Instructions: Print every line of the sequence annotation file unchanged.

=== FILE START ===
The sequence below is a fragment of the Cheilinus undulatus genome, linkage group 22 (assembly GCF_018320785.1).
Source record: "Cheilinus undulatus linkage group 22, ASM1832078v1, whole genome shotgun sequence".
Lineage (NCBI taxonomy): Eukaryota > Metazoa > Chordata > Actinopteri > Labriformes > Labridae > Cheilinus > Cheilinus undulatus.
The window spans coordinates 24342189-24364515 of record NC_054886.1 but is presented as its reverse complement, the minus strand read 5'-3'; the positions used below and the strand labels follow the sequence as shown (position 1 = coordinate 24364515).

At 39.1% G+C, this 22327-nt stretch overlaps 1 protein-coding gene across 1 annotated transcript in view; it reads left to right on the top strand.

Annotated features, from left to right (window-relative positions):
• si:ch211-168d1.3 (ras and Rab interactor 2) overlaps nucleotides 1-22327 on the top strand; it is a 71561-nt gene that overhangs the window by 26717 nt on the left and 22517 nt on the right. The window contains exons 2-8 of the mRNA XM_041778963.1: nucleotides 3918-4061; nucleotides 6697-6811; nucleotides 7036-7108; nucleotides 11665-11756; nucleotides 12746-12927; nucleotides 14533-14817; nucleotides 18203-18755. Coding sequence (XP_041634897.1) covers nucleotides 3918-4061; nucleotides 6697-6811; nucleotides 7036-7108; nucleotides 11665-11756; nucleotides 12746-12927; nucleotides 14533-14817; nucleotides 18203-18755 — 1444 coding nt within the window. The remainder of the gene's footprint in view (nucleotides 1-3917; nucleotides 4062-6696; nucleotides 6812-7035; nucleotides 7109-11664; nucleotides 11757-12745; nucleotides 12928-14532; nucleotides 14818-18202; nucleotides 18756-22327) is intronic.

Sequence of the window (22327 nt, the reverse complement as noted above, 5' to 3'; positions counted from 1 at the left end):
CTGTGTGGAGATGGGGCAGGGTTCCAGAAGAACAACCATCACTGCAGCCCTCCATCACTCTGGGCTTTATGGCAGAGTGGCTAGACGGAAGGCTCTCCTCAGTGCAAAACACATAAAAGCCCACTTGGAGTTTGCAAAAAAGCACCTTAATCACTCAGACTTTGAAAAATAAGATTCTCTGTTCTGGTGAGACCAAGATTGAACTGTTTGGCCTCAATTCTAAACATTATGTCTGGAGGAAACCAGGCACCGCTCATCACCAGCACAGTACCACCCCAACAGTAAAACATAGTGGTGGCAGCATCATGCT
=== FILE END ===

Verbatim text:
The sequence below is a fragment of the Cheilinus undulatus genome, linkage group 22 (assembly GCF_018320785.1).
Source record: "Cheilinus undulatus linkage group 22, ASM1832078v1, whole genome shotgun sequence".
Lineage (NCBI taxonomy): Eukaryota > Metazoa > Chordata > Actinopteri > Labriformes > Labridae > Cheilinus > Cheilinus undulatus.
The window spans coordinates 24342189-24364515 of record NC_054886.1 but is presented as its reverse complement, the minus strand read 5'-3'; the positions used below and the strand labels follow the sequence as shown (position 1 = coordinate 24364515).

At 39.1% G+C, this 22327-nt stretch overlaps 1 protein-coding gene across 1 annotated transcript in view; it reads left to right on the top strand.

Annotated features, from left to right (window-relative positions):
• si:ch211-168d1.3 (ras and Rab interactor 2) overlaps nucleotides 1-22327 on the top strand; it is a 71561-nt gene that overhangs the window by 26717 nt on the left and 22517 nt on the right. The window contains exons 2-8 of the mRNA XM_041778963.1: nucleotides 3918-4061; nucleotides 6697-6811; nucleotides 7036-7108; nucleotides 11665-11756; nucleotides 12746-12927; nucleotides 14533-14817; nucleotides 18203-18755. Coding sequence (XP_041634897.1) covers nucleotides 3918-4061; nucleotides 6697-6811; nucleotides 7036-7108; nucleotides 11665-11756; nucleotides 12746-12927; nucleotides 14533-14817; nucleotides 18203-18755 — 1444 coding nt within the window. The remainder of the gene's footprint in view (nucleotides 1-3917; nucleotides 4062-6696; nucleotides 6812-7035; nucleotides 7109-11664; nucleotides 11757-12745; nucleotides 12928-14532; nucleotides 14818-18202; nucleotides 18756-22327) is intronic.

Sequence of the window (22327 nt, the reverse complement as noted above, 5' to 3'; positions counted from 1 at the left end):
CTGTGTGGAGATGGGGCAGGGTTCCAGAAGAACAACCATCACTGCAGCCCTCCATCACTCTGGGCTTTATGGCAGAGTGGCTAGACGGAAGGCTCTCCTCAGTGCAAAACACATAAAAGCCCACTTGGAGTTTGCAAAAAAGCACCTTAATCACTCAGACTTTGAAAAATAAGATTCTCTGTTCTGGTGAGACCAAGATTGAACTGTTTGGCCTCAATTCTAAACATTATGTCTGGAGGAAACCAGGCACCGCTCATCACCAGCACAGTACCACCCCAACAGTAAAACATAGTGGTGGCAGCATCATGCT